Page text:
4.1 For BQI members and staff using social media, such use:
- Must not contain, or link to, libellous, defamatory or harassing content. This also applies to the use of illustrations or nicknames;
- Must not comment on, or publish, information that is confidential or in any way sensitive to BQ, its affiliates, partners or sponsors;
- Must not insult, denigrate, humiliate, or embarrass other BQ members, staff affiliates or people in the game of baseball.
- Must not bring the organisation or baseball into disrepute.
For BQI staff using social media, such use:
- Must not interfere with work commitments.
Furthermore, BQ members and staff may not use the BQI brand (see5.0 below) to endorse or promote any product, opinion, cause or political candidate; and it must be abundantly clear to all readers that any and all opinion shared are those of the individual, and do not represent the views of BQI.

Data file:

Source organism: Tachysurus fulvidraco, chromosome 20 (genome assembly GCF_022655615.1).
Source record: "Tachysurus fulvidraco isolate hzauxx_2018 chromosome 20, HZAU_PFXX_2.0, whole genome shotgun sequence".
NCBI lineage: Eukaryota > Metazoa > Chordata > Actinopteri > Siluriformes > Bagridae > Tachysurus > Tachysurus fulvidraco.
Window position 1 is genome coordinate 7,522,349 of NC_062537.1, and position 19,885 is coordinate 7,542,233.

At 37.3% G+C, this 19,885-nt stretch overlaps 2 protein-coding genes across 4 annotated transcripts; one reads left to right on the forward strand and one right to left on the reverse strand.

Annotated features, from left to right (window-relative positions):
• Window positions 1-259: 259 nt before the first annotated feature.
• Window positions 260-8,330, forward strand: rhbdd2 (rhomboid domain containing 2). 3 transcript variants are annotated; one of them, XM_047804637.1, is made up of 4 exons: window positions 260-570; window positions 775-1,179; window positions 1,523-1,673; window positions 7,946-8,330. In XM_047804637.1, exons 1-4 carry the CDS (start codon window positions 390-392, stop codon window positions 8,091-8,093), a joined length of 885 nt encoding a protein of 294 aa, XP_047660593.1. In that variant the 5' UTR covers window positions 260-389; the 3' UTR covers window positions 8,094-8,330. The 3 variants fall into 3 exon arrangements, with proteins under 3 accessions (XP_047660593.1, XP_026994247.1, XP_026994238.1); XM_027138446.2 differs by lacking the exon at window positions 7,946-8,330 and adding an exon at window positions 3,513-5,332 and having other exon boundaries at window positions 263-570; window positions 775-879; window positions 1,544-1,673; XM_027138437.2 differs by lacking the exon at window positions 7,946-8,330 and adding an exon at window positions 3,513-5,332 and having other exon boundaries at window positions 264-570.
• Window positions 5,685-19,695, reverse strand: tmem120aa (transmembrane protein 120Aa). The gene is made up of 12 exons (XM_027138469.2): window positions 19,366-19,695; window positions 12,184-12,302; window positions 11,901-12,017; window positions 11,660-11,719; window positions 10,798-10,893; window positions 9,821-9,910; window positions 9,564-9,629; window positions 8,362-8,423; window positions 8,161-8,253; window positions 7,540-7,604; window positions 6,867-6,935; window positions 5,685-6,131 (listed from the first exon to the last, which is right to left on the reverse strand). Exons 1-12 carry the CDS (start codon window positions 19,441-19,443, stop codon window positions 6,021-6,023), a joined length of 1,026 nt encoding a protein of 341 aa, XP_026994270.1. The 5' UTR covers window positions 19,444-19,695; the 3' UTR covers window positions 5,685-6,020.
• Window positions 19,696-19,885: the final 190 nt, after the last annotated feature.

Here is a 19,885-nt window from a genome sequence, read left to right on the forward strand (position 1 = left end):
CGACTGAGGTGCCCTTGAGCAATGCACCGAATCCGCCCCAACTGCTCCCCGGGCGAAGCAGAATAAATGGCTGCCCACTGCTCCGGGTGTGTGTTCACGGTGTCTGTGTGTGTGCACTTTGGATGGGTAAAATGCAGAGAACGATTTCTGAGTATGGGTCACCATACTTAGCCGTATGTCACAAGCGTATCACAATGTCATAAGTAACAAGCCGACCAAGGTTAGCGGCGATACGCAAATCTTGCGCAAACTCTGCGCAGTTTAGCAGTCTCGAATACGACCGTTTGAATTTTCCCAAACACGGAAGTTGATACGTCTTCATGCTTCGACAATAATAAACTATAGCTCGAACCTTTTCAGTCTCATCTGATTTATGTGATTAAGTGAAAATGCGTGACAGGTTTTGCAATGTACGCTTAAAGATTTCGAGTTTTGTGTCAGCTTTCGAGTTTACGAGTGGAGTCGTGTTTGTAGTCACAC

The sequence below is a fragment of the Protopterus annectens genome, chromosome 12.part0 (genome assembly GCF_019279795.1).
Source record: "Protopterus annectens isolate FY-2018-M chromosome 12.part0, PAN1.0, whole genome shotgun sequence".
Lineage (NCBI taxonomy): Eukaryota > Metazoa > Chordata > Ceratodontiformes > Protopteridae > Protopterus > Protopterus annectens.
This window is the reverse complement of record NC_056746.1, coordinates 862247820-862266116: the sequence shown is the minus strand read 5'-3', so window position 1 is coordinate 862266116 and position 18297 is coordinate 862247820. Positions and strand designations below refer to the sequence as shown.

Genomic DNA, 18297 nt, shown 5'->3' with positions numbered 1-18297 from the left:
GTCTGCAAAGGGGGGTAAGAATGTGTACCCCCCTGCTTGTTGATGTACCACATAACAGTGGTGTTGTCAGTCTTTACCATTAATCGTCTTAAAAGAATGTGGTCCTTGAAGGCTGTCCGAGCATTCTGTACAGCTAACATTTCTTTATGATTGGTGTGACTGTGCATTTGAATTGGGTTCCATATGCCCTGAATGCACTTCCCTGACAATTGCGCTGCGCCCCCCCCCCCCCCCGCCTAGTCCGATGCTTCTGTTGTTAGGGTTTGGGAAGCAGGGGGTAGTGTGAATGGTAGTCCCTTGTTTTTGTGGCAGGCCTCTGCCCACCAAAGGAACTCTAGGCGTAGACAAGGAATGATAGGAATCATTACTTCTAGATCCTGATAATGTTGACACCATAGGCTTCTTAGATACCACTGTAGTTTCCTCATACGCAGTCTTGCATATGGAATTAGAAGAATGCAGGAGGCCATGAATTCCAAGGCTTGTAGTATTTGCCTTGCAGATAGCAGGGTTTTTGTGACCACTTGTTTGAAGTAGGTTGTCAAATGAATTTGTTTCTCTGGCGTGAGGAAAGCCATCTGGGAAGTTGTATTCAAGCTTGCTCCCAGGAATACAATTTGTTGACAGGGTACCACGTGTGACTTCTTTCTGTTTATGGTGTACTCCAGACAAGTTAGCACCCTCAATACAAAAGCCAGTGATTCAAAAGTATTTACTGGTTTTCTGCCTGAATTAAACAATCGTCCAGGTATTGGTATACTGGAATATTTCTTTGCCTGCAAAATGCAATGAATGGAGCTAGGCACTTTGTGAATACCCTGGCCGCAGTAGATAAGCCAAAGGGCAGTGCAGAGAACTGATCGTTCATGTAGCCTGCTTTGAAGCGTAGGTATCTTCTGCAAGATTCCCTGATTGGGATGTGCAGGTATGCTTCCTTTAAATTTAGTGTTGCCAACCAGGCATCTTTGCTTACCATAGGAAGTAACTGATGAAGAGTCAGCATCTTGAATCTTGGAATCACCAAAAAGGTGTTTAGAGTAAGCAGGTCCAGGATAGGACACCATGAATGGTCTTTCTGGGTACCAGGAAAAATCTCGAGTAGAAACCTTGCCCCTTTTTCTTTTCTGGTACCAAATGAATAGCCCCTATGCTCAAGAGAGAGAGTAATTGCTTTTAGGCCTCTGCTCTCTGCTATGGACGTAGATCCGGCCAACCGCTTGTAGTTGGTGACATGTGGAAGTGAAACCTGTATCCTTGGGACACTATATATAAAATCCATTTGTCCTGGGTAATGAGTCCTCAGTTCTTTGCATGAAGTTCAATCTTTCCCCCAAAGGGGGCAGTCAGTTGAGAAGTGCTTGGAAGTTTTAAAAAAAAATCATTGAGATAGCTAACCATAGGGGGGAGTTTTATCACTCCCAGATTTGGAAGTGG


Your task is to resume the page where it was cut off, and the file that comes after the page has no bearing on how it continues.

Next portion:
5.0 Branding and Intellectual Property (IP)
It is important that any trademarks belonging to BQ or any region or club are not used in personal social media applications, except where such use can be considered incidental – (where incidental is taken to mean “happening in subordinate conjunction with something else”). Trademarks include:
BQ, Region and Club logos
Images depicting baseball volunteers, staff and/or equipment, except with the permission of those individuals;
Other BQ imagery including Baseball Queensland “Rams” uniforms and caps.
Official Baseball Queensland (BQ) blogs, social pages and online forums
When creating a new website, social networking page or forum for staff/club member use, care should be taken to ensure the appropriate person at a club/region/state level has given written consent to create the page or forum.